Consumers Addicted to Mobile Banking

Correlated to the growth in the sale of mobile devices and the introduction of improved digital banking applications, mobile banking is increasingly becoming a habitual part of a consumer's lifestyle.

Subscribe TodayMobile devices are transforming the ways consumers conduct their everyday banking. Digital technology is disrupting existing banking paradigms and creating tremendous opportunities for new financial industry players, forcing banking and credit union incumbents to change the way they operate their businesses.

Opportunities are being created by evolving devices, applications and connectivity, introducing new functionality that was previously unthinkable. The result is that more Americans than ever are becoming addicted to mobile banking.

To better understand the buying and usage patterns of the modern mobile banking consumer,  (CG) conducted an online survey of 1,005 U.S. consumers as well as surveying financial services executives at the top 20 U.S. financial institutions. The research also sought to better understand how mobile devices, and the shift in mobile device size (tablets getting smaller, smart phones getting larger), will influence how consumers do their banking in the future.

In the study, it was found that 52% of consumers are doing more mobile banking than two years ago. This behavior is reaching habitual stages, with 55% of Americans accessing mobile banking 2-3 times a week and 26% accessing mobile banking 4+ times a week! When asked what factors influenced their use of mobile banking, the top three reasons were ‘ease of use’ (72%), ‘ease of making payments’ (65%) and ‘better features’ (65%).

“An ever-increasing consumer demand for instant gratification is seeping into every facet of our lives, including how we bank,” said , CG’s Digital Practice Lead. “Consumers want to do everything on every device that they own: laptop, smartphone, phablet or tablet.”

Growth in Digital Device Ownership

Mobility continues to transform the way consumers shop, transact and communicate. cites 2013 as a key inflexion point in the evolution of the telecommunications sector: the year in which global smartphone shipments overtook feature phones, and tablet shipments surpassed PCs. In fact, the revenues generated from sales of smartphones and tablets are due to soon overtake those of the entire consumer electronics category.

According to the Carlisle & Gallagher study, mobile device growth will dominate the next 24 months. All online survey respondents expect to buy more mobile devices by 2016, with 84% planning to purchase a smartphone, 26% a laptop, 25% a tablet, and 14% a phablet.

These purchases will add to an already impressive family of devices owned by most respondents. More than 50% of the consumers surveyed owned three digital devices (laptop, tablet, smartphone, phablet), while more than a third owned two digital devices.

Consumer penetration of digital device ownership

Despite ongoing predictions of its imminent demise, the laptop still remains the most popular device overall. This is a legacy from the PC era and due to the device’s benefits from a ‘content creation’ perspective, compared with tablets, phablets and smartphones that are primarily designed for ‘content consumption’ and communication.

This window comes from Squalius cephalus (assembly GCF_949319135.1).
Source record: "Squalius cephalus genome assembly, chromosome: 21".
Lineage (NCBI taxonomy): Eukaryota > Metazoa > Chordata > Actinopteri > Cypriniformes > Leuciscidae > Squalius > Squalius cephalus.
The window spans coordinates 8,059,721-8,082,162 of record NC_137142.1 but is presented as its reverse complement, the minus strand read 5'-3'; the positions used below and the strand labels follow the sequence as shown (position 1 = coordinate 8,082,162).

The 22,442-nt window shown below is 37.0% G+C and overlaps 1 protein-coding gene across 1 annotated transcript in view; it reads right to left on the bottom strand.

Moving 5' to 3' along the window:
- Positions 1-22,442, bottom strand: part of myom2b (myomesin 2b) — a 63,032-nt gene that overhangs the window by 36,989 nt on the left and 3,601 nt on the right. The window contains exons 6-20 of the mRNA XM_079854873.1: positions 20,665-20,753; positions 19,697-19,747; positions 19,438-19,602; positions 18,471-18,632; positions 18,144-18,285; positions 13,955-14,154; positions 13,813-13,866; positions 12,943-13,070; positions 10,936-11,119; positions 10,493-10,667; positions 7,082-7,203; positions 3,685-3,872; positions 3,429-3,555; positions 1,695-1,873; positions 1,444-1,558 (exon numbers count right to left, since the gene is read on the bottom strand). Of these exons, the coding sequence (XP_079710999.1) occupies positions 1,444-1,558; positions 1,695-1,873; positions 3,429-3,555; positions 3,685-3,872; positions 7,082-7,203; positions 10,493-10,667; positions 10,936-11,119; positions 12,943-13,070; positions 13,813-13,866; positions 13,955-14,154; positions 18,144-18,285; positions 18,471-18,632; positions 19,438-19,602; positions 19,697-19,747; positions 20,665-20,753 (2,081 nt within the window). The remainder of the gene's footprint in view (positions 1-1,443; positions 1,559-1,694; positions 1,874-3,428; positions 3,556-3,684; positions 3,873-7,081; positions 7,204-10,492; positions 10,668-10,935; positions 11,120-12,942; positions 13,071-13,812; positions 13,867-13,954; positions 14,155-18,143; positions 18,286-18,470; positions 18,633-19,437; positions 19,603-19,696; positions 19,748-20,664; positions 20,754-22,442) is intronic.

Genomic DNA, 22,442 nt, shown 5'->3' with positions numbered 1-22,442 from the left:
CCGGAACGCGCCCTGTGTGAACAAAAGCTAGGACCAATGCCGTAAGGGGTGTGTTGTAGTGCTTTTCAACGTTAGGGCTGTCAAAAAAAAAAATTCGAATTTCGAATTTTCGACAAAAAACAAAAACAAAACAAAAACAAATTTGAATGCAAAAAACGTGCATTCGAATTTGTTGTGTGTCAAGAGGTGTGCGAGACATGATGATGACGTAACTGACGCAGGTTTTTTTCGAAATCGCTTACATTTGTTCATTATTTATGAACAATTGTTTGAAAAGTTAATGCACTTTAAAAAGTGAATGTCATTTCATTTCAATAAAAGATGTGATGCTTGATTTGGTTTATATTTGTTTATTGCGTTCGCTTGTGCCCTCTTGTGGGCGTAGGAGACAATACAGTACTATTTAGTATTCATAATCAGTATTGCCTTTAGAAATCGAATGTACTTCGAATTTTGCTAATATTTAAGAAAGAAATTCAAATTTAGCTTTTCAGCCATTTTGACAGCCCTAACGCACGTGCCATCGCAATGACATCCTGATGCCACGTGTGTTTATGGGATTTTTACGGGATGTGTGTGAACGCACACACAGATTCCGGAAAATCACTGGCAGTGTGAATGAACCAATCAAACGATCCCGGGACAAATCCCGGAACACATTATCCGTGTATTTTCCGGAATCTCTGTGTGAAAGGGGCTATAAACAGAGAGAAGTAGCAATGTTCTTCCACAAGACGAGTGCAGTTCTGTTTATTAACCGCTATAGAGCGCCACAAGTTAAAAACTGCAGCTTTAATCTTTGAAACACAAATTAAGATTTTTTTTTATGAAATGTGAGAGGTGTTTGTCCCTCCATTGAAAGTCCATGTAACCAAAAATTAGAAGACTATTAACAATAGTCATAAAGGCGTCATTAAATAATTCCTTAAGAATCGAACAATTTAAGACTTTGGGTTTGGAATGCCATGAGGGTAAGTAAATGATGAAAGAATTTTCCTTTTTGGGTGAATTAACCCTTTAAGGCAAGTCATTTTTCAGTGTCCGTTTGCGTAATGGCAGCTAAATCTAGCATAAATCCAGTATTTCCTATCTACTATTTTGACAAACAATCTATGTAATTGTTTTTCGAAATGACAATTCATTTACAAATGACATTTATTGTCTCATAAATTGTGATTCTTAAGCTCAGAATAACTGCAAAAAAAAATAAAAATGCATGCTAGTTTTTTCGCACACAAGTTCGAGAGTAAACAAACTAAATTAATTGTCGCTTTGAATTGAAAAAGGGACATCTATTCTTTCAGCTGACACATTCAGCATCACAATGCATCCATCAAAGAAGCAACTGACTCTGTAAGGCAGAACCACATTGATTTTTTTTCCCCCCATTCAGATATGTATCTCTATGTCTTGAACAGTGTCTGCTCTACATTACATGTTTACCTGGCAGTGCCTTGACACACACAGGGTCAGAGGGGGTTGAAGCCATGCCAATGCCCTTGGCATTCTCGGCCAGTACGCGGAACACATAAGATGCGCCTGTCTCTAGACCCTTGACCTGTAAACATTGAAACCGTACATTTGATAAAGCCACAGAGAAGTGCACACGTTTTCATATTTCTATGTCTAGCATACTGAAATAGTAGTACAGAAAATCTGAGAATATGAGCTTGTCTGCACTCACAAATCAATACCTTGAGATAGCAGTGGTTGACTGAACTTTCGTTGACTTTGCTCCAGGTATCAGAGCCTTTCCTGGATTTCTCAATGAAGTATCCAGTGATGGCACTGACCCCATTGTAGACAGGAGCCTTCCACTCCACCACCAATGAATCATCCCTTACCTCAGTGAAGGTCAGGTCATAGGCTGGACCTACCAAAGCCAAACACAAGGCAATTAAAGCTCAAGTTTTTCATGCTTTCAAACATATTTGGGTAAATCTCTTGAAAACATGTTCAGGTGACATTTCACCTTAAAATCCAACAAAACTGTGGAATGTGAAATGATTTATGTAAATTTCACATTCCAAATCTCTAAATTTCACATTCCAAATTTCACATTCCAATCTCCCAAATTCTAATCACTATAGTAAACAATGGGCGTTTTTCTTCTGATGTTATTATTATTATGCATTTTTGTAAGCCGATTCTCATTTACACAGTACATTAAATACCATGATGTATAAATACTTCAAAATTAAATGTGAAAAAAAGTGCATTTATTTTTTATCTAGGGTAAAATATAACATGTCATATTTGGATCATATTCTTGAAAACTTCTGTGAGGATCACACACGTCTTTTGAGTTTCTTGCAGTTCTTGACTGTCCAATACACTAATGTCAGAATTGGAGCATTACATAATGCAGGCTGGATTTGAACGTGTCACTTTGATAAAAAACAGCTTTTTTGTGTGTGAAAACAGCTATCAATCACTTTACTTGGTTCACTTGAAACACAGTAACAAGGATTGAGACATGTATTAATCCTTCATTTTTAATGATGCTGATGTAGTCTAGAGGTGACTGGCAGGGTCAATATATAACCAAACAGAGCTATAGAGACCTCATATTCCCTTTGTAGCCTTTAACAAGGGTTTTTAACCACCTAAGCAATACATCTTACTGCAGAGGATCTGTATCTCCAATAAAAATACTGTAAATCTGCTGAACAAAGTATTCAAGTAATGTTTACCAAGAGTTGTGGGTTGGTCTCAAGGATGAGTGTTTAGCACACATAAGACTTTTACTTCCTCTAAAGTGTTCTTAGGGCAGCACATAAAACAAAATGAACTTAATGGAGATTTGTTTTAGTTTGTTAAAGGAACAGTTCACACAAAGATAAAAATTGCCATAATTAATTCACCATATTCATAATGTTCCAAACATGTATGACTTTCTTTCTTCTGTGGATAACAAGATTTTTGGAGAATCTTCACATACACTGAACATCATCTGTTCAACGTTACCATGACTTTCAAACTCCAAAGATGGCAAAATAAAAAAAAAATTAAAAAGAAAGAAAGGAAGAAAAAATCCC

As a result, laptop banking is the strongest digital channel, but is expected to decrease from 84% to 81% over the next two years. Alternatively, banking via a smartphone is expected to jump from 52% to 62%, with tablet banking increasing to 44%, and phablet banking more than doubling, from 5% to 11%.


Rise of the Phablet

Thanks to the introduction of the iPhone 6 Plus and increasing viewing of video content on mobile devices, there has been a recent upsurge of phablet purchases and usage among all demographic groups. The CG study illustrated the impact of this growth on banking, finding that 46% of U.S. consumers are more likely to conduct mobile banking due to larger devices, such as a phablet.

Other characteristics of a typical phablet owner were:

  • Male (65%)
  • Younger (more than a third are 25-34 years old)
  • Habitual mobile banker (40% do mobile banking 4+ times/week)
  • Multi-device owner (3 or more devices on average)
  • More likely to buy a wearable (33%)

“While the use of a phablet for banking is still small compared to other digital devices, this growth is expected to continue to accelerate as more consumers opt for increased real estate as part of their mobile experience,” stated Cameron in an exclusive interview with The Financial Brand. In fact, one in six U.S. consumers believe mobile banking is an important reason to buy a large screen smartphone/phablet.

“CG believes that phablets will have approximately 30 percent of the mobile device market share by 2020 and become the dominant device for mobile banking,” said Cameron. “We also project that tablets will decline in popularity, especially as a device on which to do banking. Our study found 68 percent do not use tablets today for banking.”

Engagement Differs by Mobile Banking Activity

Carlisle & Gallagher found that consumers prefer to conduct mobile banking on all of their mobile devices. And the more devices a consumer used for their mobile banking, the more addicted they were to the process.

While consumers are focused on three mobile banking activities: checking balances, transferring funds and paying bills, they are also selective as to what types of transactions they performed on each device.